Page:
To associate the word "career" solely with promotion in a male hierarchy is to miss a crucial aspect of women's experience as teachers. Some women's main career objective is continually to improve their ability to do a good job in the classroom. They would rather remain teachers than move into "management", finding the role of headteacher, as currently conceived, uncongenial.
This is fair enough. But many women who seek the influence that comes with the top job continue to be denied it. Whether in "progressive" Denmark, pro-active Holland or ideologically hostile England, few women occupy senior positions.
This was the starting point for a three-year project, Women's Careers in Teaching, funded by the European Commission. Three teams - from Blaagaard Seminarium, a state college of education in Copenhagen; Hogeschool Rotterdam, a department of the University of Rotterdam; and Sheffield Hallam University - set out to discover why women are under-represented and what can be done about it.
The international perspective is instructive. The Danish system is deeply democratic and non-elitist, ensuring teachers, parents and pupils take an active role in developing the curriculum and managing schools. Excellent childcare allows parents of both sexes to carry on working, and effective paternity arrangements ensure men can remain involved with their families.
In contrast to the UK experience of the past 20 years, the Danish government strongly supports equality of opportunity. But Danish women have had to struggle as hard as their English sisters to achieve equal pay and status. Even today, women make up 60 per cent of the workforce in schools but hold only 16 per cent of the most senior posts. And male teachers' average earnings are higher.
The Dutch system shows a similar pattern. Radical action has been taken that would not be countenanced in the UK. For example, a spate of school amalgamations between 1992 and 1996 threatened (from previous experience) to cut the number of women in the top jobs. One government response was to give secondary schools extra cash if they appointed a woman head.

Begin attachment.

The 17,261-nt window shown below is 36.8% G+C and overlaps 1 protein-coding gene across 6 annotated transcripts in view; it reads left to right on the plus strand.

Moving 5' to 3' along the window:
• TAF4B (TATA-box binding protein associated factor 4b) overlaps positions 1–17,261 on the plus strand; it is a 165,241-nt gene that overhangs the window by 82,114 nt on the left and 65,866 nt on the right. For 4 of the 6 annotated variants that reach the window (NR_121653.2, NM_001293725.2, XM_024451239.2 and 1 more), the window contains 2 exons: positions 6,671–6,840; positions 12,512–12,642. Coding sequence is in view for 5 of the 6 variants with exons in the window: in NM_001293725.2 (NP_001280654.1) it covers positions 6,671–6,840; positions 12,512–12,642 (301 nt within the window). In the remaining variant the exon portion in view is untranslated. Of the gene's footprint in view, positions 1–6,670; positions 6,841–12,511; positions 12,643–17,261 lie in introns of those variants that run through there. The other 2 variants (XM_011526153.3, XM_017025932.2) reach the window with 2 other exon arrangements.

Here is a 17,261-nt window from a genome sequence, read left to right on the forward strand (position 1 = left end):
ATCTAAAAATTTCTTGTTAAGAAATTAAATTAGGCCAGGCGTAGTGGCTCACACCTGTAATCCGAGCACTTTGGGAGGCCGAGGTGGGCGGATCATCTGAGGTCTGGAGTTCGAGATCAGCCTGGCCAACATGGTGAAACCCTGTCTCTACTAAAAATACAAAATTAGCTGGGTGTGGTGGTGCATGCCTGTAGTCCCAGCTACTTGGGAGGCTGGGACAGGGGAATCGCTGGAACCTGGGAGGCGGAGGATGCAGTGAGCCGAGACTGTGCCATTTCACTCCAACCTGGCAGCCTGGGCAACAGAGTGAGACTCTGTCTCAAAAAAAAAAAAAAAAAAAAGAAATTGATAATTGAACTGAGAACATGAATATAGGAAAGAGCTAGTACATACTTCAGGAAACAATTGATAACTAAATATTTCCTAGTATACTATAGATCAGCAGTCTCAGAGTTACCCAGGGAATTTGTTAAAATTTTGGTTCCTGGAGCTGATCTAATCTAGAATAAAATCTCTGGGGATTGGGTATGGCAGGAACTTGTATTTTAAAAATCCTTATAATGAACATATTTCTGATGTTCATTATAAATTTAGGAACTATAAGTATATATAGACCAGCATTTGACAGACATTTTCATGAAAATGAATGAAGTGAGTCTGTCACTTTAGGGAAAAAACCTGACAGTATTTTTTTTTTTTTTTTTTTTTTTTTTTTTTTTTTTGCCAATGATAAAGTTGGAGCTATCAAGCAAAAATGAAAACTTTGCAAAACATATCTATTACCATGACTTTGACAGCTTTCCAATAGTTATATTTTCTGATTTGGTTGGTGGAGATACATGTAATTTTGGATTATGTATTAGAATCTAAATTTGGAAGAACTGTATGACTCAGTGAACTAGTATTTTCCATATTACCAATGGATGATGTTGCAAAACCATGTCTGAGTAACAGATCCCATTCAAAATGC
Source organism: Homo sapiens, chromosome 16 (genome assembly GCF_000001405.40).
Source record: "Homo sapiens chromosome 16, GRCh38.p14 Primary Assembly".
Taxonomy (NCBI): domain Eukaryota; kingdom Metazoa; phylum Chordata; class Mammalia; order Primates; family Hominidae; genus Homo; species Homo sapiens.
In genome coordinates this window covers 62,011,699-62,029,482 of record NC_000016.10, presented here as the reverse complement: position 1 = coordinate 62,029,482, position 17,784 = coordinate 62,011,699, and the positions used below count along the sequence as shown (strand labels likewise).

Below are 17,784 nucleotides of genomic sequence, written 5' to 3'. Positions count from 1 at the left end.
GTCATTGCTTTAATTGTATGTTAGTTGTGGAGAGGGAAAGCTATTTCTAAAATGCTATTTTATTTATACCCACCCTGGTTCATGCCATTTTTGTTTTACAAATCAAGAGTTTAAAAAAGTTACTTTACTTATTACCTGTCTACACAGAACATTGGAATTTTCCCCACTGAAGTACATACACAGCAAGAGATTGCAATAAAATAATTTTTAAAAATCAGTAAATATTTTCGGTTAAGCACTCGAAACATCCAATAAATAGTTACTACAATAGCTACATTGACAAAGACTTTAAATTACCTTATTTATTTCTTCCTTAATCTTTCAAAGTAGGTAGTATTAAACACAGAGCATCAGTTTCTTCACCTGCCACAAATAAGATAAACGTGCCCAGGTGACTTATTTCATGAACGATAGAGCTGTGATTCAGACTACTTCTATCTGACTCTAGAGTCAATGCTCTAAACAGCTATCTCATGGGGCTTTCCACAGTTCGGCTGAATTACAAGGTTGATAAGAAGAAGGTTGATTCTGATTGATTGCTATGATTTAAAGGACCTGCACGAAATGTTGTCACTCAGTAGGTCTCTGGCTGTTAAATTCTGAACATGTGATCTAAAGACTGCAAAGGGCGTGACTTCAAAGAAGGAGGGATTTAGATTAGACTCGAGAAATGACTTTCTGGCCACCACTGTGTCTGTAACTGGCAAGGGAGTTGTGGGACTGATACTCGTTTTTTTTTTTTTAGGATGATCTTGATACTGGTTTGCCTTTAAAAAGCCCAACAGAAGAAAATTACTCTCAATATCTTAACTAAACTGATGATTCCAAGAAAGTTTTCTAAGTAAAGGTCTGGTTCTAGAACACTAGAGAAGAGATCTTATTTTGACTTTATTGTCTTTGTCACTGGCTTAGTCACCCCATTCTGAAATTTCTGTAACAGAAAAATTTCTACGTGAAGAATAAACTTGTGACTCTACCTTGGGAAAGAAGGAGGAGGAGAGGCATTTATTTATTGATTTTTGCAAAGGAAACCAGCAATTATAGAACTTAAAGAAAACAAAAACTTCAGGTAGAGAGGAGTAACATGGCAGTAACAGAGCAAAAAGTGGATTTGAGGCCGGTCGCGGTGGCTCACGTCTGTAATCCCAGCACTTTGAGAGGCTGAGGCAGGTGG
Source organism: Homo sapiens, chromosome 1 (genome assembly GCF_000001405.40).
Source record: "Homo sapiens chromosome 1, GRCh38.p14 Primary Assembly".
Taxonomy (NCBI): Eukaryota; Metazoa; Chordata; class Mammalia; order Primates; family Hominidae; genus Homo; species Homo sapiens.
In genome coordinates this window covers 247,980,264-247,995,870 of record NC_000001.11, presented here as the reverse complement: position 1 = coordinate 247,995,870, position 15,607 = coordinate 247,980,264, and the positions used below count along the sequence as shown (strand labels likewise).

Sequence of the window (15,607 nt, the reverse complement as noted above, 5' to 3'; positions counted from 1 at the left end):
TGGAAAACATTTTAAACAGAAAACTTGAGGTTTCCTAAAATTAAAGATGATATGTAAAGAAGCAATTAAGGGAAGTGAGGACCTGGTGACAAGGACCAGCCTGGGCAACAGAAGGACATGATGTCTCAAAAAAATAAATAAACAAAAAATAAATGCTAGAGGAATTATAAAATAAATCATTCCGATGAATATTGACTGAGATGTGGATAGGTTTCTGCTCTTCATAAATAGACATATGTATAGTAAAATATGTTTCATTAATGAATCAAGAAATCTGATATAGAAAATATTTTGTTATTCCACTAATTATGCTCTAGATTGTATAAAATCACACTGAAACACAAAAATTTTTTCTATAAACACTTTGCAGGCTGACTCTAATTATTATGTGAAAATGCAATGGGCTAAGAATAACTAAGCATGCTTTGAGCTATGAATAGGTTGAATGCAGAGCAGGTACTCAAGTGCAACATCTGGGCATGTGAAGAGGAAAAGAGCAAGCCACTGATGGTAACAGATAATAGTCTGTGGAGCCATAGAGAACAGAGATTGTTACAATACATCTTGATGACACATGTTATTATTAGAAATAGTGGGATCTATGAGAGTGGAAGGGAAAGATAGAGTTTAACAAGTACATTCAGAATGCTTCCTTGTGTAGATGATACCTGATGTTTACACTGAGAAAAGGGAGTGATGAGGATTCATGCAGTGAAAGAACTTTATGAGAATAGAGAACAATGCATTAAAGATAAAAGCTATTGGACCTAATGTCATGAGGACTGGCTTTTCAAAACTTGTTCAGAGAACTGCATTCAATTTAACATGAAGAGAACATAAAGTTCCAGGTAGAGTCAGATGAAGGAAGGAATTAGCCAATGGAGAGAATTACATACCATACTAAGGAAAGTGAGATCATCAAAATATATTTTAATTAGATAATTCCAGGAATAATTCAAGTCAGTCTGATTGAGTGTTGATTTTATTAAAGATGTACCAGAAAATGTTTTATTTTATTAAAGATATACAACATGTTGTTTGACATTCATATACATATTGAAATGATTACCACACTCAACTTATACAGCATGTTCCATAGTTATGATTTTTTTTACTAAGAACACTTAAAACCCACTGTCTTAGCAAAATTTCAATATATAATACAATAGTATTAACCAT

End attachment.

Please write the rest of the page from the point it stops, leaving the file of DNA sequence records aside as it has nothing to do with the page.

Although the amount was relatively small (about Pounds 7,000) and it had to be spent on the teacher's professional development, it showed a real commitment. But the scheme was not universally welcomed - even by women. Some felt insulted by what they saw as a bribe.
The Dutch government also made school boards accountable for ensuring women were properly represented in their management teams, and ministerial backing for affirmative action continues. Despite this, although 76 per cent of teachers are women only 13 per cent are in headships.
This apparent similarity suggests a weak link between what governments do and say, and what happens on the ground. It points to deep social and structural problems that are extremely difficult to overcome. There are no alternatives to local, regional and national struggles to improve matters. Many people would like to raise the profile of this issue in their schools. The Women's Careers in Teaching team developed courses and materials to support teacher-educators, headteachers or equal opportunity officers in doing just that.
On the principle that to be forewarned is to be forearmed, the Sheffield team worked with new teachers on resources for life-planning. These included facts and figures, historical perspectives and ways of reflecting on the pattern of our lives.
Work with teachers enabled the team to provide practical guidelines about applications and interviews, and group processes for mutual support.
Something must be done to correct this imbalance - and not only because the treatment of women teachers must improve. As long as the situation remains unchanged, children will be shown that men decide and women follow. That must not continue.
Hilary Povey and John Coldron are lecturers at Sheffield Hallam University. They edited 'Women's Careers in Teaching: A Practical Guide', available from SHU Press, Learning Centre, Sheffield Hallam University, price Pounds 9. 95